In the revised naming system, all small and nearly spherical objects orbiting beyond Neptune, which is now the most distant planet from the sun, will fall under the new label.

The change was decided by a committee of the International Astronomical Union, which in 2006 took the controversial decision to demote Pluto from planet into a sub-class called dwarf-planets. The move sparked world-wide furor and many scientists opposed the idea of abandoning a planet that been a feature of the Solar System for about 70 years.

Teachers and text book writers were also left with the task of drastically revising the view the solar system. Dr. Robert Massey of the Royal Astronomical Society in England, said: "School books are going to have to be rewritten again after this change. "From a scientific point of view, it makes sense to bring a more consistent approach to the way we classify objects in the Solar System."

The International Astronomical Union's Executive Committee approved the new Plutoid classification at a meeting in Oslo, Norway this week. They said that they expected more plutoids to be named as new objects are discovered orbiting around the sun.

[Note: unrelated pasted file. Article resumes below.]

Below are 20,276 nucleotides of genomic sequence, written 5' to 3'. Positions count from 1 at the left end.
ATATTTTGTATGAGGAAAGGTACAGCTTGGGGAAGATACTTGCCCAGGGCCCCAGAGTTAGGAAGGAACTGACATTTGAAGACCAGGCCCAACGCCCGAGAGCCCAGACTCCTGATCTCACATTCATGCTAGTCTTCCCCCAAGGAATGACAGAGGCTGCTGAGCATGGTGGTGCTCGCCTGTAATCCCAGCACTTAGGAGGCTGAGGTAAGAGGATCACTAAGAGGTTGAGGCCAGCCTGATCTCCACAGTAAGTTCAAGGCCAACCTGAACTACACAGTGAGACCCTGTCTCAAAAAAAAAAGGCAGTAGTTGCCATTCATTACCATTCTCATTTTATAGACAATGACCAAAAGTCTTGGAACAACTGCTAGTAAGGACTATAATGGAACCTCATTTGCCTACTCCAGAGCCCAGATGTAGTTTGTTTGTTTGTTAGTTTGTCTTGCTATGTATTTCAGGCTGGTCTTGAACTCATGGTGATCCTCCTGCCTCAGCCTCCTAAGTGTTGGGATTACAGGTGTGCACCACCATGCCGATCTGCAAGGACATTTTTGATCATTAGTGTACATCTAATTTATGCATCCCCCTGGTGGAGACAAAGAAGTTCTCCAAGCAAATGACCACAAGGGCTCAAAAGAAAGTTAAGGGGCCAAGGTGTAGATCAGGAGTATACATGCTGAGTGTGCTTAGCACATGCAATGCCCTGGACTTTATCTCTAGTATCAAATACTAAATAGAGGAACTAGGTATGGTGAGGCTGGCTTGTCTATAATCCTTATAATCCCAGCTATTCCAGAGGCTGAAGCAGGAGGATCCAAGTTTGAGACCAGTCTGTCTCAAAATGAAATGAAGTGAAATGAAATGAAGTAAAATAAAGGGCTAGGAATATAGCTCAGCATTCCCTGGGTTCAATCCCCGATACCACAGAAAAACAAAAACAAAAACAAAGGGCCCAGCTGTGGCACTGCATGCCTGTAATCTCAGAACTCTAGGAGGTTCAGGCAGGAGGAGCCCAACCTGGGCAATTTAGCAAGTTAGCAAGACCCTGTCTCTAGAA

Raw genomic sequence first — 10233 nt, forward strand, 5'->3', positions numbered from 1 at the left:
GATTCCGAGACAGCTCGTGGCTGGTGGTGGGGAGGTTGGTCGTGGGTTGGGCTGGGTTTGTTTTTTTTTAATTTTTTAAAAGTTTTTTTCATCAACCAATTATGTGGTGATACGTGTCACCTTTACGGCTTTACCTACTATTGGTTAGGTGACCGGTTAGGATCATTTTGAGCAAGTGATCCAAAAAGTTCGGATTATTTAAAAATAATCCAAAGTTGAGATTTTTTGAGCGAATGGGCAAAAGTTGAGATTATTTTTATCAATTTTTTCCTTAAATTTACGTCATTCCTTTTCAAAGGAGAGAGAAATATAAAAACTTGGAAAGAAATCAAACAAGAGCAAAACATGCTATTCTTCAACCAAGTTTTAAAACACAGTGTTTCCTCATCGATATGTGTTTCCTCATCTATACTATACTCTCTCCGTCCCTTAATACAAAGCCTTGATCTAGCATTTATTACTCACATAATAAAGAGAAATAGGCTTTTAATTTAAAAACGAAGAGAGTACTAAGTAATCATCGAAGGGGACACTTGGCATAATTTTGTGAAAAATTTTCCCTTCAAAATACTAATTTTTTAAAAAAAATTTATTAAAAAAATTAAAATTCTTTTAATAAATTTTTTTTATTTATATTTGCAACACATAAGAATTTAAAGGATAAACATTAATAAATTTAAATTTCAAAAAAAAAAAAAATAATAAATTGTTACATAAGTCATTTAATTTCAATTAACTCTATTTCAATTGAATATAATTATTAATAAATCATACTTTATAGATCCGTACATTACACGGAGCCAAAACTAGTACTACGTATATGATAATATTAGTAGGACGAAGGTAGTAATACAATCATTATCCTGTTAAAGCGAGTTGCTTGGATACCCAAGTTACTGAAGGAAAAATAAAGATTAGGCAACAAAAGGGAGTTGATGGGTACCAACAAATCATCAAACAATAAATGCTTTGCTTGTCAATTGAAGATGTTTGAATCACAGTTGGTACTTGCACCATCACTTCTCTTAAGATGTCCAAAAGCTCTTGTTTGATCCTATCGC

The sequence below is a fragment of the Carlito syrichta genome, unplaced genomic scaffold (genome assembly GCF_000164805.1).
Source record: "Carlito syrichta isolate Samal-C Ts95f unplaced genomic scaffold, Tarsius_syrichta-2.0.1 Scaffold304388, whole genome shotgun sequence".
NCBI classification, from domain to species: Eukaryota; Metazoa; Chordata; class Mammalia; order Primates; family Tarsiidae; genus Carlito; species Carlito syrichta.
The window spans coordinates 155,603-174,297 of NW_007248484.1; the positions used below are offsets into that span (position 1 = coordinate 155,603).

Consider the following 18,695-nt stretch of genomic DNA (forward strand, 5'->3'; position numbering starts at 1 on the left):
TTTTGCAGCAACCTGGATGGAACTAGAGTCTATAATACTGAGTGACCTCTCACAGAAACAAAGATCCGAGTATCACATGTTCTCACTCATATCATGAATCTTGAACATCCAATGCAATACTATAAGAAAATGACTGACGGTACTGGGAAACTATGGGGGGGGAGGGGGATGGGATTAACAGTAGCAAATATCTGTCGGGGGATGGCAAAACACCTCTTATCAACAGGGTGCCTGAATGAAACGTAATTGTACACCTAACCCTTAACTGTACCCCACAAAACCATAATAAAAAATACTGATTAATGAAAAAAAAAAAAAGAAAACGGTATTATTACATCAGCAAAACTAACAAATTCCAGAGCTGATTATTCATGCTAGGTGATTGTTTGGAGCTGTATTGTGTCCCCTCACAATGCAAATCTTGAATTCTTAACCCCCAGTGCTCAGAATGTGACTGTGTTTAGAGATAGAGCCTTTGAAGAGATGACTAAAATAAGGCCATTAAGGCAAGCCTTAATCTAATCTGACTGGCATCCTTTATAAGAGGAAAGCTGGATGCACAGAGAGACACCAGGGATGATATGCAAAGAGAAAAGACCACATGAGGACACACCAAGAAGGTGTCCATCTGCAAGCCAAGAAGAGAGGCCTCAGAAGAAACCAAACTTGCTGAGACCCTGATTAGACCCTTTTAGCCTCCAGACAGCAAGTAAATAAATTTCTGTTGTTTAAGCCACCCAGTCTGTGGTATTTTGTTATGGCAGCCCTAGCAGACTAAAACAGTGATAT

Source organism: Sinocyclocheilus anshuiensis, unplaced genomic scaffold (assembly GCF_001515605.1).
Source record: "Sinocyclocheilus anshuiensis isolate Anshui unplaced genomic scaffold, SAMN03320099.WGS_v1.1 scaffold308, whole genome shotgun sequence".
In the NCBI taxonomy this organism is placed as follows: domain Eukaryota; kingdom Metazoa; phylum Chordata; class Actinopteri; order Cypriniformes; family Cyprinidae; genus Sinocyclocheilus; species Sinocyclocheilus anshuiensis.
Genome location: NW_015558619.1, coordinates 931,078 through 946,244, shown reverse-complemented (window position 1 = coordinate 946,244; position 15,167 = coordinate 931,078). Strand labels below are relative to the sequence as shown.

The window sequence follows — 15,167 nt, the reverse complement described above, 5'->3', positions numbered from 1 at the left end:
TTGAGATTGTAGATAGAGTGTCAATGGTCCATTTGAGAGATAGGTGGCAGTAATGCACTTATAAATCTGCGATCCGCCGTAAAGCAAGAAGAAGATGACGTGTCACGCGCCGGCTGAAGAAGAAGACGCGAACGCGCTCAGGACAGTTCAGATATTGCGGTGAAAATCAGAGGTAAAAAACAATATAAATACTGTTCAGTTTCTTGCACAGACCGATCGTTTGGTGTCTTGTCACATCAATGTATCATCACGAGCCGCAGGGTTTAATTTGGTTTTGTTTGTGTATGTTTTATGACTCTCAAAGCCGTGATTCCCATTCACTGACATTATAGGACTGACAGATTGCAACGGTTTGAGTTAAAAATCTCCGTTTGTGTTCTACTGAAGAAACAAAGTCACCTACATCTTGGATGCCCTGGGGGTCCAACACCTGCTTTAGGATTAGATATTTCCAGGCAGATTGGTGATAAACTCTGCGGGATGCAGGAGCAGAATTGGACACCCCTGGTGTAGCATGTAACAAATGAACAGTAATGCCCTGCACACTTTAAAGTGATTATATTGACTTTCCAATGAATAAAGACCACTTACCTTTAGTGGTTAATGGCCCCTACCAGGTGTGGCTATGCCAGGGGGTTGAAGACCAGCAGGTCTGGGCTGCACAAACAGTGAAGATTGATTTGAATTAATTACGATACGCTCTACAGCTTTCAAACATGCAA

There are now two known plutoids -- Pluto and Eris, a 1,500-mile-wide sphere of rock spotted orbiting beyond Pluto in an icy region known as the Kuiper Belt in 2003. Eris has since been found to be bigger and heavier than its famous neighbor.

The International Astronomical Union said: "Plutoids are celestial bodies in orbit around the sun at a distance greater than that of Neptune that have sufficient mass for their self-gravity to overcome rigid body forces to that they assume a near spherical shape, and that have not cleared the neighborhood around their orbit."

Astronomers now hope that the decision to classify Pluto as a plutoid will put an end to the debate. British astronomer Sir Martin Rees said, "The reclassification reflects that Pluto is part of a newly recognized and growing number of objects in the solar system."

The International Astronomical Union has been responsible for naming planetary bodies and their satellites since the early 1900s.

But Alan Stern, a former NASA space sciences chief and principal investigator on a mission to Pluto, was scathing in his condemnation of the decision. He said: "It's just some people in a smoke-filled room who dreamed it up. Plutoids or hemorrhoids, whatever they call it. This is irrelevant." (info from Telegraph Media Group)

Thursday, June 12, 2008

1806: slavery ends in Britain
1865: slavery ends in the United States
1995: Mississippi finally agrees

There were Black people in Britain in Roman times, and there has been a continuous Black presence since 1555.

The 18th century saw a great expansion in Britain’s Black population. After the War of the Spanish Succession in 1713, British slavers dominated the infamous Atlantic slave trade. Some slaves were landed and sold at London, Liverpool or Bristol, but many Black people were brought as domestic servants by returning ship captains, colonial administrators and plantation owners.